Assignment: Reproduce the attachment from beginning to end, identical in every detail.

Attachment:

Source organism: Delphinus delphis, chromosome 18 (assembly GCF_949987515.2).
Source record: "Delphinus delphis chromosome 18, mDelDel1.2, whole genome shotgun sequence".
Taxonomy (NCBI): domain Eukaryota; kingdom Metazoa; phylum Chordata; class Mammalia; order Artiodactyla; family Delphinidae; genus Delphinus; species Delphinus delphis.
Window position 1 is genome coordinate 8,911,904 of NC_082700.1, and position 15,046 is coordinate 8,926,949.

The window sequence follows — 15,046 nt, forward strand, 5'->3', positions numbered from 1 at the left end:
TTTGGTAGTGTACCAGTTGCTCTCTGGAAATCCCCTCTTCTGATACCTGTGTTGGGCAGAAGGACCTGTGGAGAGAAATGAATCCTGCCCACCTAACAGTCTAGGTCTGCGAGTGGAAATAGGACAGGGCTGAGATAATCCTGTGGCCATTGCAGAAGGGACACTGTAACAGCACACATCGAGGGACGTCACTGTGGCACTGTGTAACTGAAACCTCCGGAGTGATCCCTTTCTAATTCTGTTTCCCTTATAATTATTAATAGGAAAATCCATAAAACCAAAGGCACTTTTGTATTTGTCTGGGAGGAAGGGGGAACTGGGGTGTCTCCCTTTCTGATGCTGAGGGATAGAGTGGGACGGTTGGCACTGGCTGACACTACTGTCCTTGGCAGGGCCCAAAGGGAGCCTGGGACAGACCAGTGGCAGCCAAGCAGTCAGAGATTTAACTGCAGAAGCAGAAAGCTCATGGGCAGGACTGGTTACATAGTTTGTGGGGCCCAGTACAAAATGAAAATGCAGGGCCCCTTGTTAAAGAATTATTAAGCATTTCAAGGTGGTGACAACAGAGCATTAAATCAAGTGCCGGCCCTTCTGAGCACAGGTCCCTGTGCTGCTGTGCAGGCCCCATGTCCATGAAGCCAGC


Source organism: Delphinus delphis, chromosome 18 (assembly GCF_949987515.2).
Source record: "Delphinus delphis chromosome 18, mDelDel1.2, whole genome shotgun sequence".
Taxonomy (NCBI): domain Eukaryota; kingdom Metazoa; phylum Chordata; class Mammalia; order Artiodactyla; family Delphinidae; genus Delphinus; species Delphinus delphis.
Window position 1 is genome coordinate 8,911,904 of NC_082700.1, and position 15,046 is coordinate 8,926,949.

The window sequence follows — 15,046 nt, forward strand, 5'->3', positions numbered from 1 at the left end:
TTTGGTAGTGTACCAGTTGCTCTCTGGAAATCCCCTCTTCTGATACCTGTGTTGGGCAGAAGGACCTGTGGAGAGAAATGAATCCTGCCCACCTAACAGTCTAGGTCTGCGAGTGGAAATAGGACAGGGCTGAGATAATCCTGTGGCCATTGCAGAAGGGACACTGTAACAGCACACATCGAGGGACGTCACTGTGGCACTGTGTAACTGAAACCTCCGGAGTGATCCCTTTCTAATTCTGTTTCCCTTATAATTATTAATAGGAAAATCCATAAAACCAAAGGCACTTTTGTATTTGTCTGGGAGGAAGGGGGAACTGGGGTGTCTCCCTTTCTGATGCTGAGGGATAGAGTGGGACGGTTGGCACTGGCTGACACTACTGTCCTTGGCAGGGCCCAAAGGGAGCCTGGGACAGACCAGTGGCAGCCAAGCAGTCAGAGATTTAACTGCAGAAGCAGAAAGCTCATGGGCAGGACTGGTTACATAGTTTGTGGGGCCCAGTACAAAATGAAAATGCAGGGCCCCTTGTTAAAGAATTATTAAGCATTTCAAGGTGGTGACAACAGAGCATTAAATCAAGTGCCGGCCCTTCTGAGCACAGGTCCCTGTGCTGCTGTGCAGGCCCCATGTCCATGAAGCCAGC